In early November, I was surveying the aftermath of the Mesa Fire in west-central Idaho with several carloads of people from all walks of western life. There were representatives from the timber industry, local elected officials, a team of “-ologists” from the Forest Service, and several faces from the conservation community. I was there as a radio reporter. Apart from my regular uniform of headphones and a mic, I was dressed appropriately for a 40-degree day in the field, in Muck boots, jeans, a scarf, and a 20-year-old Patagonia fleece.
It’s that last item that’s been on my mind ever since.
At one point during the tour, we were standing in a circle, looking up at needle freeze. This is what happens when a fire burns hot enough to fix the needles on an evergreen tree in a windswept position, like something you’d see in a Dr. Seuss story. Fire managers use it as a forensic tool to determine which way a fire moved across the landscape.
When everyone was looking up at the fire’s aftermath, I glanced at the people gathered around me. I noticed that a gentleman from an Idaho conservation group and I were the only two people wearing something overtly labeled Patagonia, and I inwardly cringed.
It’s a cardinal sin for reporters to display anything that might lead sources to believe we are anything but neutral parties. In my entire adult life as a journalist, I’ve never contributed to a political group, nor have I attended any kind of cause-driven event, except in my professional capacity. People routinely ask me how I “really” feel about certain issues, and I usually tell them the truth – that sometimes I go into a story leaning one way or the other, but the more I learn about both sides, the more I find myself in the middle. My job is to find the facts, make sense of them, and produce a fair story that gives readers or listeners enough information to make up their own minds.
Before the 2018 midterm elections, I never thought twice about which warm clothes I wore in the field. I couldn’t tell you the brand of the borrowed down jacket I wore during my third trimester on a reporting trip to sagebrush country last winter, nor which of my several sets of underlayers I stripped down to while hauling rocks alongside small-claims miners in south-central Idaho last fall. I choose my attire based on my desired level of dryness, warmth and comfort, and some low bar of style.
I would never wear an NRA T-shirt, just like I would never wear a Greenpeace one. I’m deliberate in not taking a side, either passively or actively. Those ethics matter to me. But I’m less judicious about noticing where my consumerism intersects with political activism, and maybe that needs to change.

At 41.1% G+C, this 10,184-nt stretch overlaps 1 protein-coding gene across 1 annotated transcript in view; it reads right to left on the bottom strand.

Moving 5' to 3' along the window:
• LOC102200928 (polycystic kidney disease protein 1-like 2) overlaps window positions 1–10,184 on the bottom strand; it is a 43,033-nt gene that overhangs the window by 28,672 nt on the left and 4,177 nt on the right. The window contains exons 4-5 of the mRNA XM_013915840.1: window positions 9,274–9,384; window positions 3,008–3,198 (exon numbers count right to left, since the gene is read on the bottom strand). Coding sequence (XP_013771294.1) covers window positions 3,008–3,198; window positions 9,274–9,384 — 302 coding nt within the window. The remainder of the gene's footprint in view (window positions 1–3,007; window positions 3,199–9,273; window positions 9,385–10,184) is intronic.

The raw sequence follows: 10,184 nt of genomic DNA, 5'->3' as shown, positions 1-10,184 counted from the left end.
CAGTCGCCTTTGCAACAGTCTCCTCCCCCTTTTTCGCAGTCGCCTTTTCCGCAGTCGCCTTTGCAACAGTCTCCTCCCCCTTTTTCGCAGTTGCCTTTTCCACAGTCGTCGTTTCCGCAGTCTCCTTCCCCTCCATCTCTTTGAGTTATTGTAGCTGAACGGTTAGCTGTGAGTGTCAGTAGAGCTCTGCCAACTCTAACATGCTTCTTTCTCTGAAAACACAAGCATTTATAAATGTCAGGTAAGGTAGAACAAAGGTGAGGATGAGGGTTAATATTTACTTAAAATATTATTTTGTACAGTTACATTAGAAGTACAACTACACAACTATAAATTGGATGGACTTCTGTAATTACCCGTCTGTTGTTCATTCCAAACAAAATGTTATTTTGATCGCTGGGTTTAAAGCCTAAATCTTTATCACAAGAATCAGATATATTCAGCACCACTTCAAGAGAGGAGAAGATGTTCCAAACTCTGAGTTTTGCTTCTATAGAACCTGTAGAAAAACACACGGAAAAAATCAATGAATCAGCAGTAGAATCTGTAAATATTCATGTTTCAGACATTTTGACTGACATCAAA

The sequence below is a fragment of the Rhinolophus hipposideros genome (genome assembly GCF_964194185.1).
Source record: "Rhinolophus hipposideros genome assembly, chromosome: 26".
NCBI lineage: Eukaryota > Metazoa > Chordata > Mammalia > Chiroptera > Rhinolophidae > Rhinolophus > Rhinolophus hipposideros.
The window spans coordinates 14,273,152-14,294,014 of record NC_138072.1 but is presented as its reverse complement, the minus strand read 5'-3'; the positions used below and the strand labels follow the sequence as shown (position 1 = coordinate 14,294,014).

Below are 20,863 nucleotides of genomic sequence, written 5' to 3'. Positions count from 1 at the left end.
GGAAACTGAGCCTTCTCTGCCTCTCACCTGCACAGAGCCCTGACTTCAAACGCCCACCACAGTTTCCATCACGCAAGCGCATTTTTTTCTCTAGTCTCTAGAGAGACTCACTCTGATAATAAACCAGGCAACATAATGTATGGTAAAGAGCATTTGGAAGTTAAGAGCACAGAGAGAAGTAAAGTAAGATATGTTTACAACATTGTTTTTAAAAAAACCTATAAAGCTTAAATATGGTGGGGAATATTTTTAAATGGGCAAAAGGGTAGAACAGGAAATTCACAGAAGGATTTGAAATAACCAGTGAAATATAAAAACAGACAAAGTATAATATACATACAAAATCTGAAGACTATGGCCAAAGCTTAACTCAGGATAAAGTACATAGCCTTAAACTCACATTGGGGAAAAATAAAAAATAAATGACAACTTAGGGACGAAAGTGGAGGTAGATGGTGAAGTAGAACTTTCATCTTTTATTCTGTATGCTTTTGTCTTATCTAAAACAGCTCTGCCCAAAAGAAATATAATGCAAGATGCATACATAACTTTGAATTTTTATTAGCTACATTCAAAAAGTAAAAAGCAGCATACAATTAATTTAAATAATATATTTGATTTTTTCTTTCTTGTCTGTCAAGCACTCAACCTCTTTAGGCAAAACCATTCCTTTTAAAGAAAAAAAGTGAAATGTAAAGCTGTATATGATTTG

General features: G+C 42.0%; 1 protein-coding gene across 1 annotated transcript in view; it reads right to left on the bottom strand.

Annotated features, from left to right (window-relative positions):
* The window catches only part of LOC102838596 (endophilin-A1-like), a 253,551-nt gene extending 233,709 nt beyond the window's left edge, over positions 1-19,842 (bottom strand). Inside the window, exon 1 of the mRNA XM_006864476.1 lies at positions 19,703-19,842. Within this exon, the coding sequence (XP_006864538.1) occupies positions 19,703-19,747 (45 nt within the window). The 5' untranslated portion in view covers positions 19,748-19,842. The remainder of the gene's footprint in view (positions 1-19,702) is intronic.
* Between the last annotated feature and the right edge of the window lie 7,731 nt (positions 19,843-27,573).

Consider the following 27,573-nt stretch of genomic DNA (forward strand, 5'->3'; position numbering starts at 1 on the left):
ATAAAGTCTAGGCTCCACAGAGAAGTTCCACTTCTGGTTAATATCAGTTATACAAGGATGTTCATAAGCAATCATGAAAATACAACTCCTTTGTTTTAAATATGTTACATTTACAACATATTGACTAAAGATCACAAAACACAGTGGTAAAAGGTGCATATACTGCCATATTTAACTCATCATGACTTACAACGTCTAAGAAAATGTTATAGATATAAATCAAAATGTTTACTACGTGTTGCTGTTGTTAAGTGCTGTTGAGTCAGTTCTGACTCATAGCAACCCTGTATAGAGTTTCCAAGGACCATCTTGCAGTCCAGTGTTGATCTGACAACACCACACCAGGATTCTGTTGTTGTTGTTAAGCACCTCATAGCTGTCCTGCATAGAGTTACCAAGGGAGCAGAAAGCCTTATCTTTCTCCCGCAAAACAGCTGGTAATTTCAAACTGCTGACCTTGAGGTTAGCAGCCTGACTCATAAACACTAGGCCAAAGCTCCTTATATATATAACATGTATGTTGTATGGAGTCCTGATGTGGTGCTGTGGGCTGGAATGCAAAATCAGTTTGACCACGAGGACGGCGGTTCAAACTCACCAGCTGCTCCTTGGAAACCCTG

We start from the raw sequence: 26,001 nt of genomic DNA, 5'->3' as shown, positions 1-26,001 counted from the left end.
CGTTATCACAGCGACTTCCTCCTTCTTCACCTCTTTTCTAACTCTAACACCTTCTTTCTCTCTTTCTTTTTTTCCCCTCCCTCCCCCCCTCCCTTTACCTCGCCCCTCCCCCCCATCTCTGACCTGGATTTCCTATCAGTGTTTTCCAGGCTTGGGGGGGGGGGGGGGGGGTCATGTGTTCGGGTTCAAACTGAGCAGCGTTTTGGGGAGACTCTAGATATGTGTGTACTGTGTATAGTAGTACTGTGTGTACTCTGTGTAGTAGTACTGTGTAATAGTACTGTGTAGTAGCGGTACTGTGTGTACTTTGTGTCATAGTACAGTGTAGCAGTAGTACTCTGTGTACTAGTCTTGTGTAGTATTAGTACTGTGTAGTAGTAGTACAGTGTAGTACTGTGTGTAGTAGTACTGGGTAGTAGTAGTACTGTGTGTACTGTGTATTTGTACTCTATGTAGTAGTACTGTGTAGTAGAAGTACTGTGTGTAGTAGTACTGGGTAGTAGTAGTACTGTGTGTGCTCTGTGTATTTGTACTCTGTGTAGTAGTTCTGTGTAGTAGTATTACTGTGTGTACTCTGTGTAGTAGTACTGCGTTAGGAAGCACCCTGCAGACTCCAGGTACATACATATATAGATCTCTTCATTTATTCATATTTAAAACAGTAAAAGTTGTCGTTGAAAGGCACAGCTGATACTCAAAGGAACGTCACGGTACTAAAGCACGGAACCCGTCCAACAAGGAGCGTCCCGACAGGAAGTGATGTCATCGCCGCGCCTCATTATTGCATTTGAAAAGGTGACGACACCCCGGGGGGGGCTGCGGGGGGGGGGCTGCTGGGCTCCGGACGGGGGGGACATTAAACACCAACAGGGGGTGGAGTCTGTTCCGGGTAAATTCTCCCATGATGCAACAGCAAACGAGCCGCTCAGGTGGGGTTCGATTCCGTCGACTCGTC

But after Patagonia’s endorsement of two Democratic candidates this fall, I started to wonder if I’d unwittingly committed a fashion faux pas that day in the forest.
Many in the conservative community seem to think so. An ad I’d recently seen from a stockman’s advocacy group played in my mind. The Public Lands Council offers a “Patagonia shame” patch that people can iron onto their clothing to cover up the Patagonia logo. The group pegs it as a cure-all for people who want to wear their warm garments without the disgrace of supporting a company with a liberal political agenda.
Patagonia’s conservation ethos — stereotyped as a liberal cause in recent years, though people on both sides of the aisle share these values — is hardly new news. Patagonia is one of several outdoor apparel companies that have denounced national monument reductions, a fight that reached a boiling point last year when the Outdoor Retailer trade show decided to leave Utah over the state’s campaign to shrink Bears Ears National Monument.
What is new is the company’s endorsement of two Democratic candidates in hotly contested U.S. Senate races — Jon Tester of Montana and Jacky Rosen of Nevada. It was Patagonia’s first foray into championing specific candidates in high-stakes elections, and both the company’s picks won. “Hundreds of corporations back political candidates,” the company said in a press release. “The difference with our activism is that we put our logo on it.”
So … does that make it a political statement to wear something bearing that brand name?
When I examine the problem up close, new truths bubble to the surface. I realize I would never wear an NRA T-shirt, just like I would never wear a Greenpeace one. I’m deliberate in not taking a side, either passively or actively. Those ethics matter to me. But I’m less judicious about noticing where my consumerism intersects with political activism, and maybe that needs to change.
That day in the forest, if someone had pointed to my fleece and asked me if I believed in Patagonia’s political agenda, I would’ve shrugged and said I believe in wearing warm clothes on a cold day. But I’m open-minded to the possibility that wearing a Patagonia sweater might someday be seen as a statement about one’s self and one’s political values. If that day comes, I suppose I’ll have to retire my favorite fleece. Or, at the very least, find my own cool patch to sew over the logo.
Monica Gokey is a print and radio journalist in Idaho’s west-central mountains. This article originally appeared in High Country News.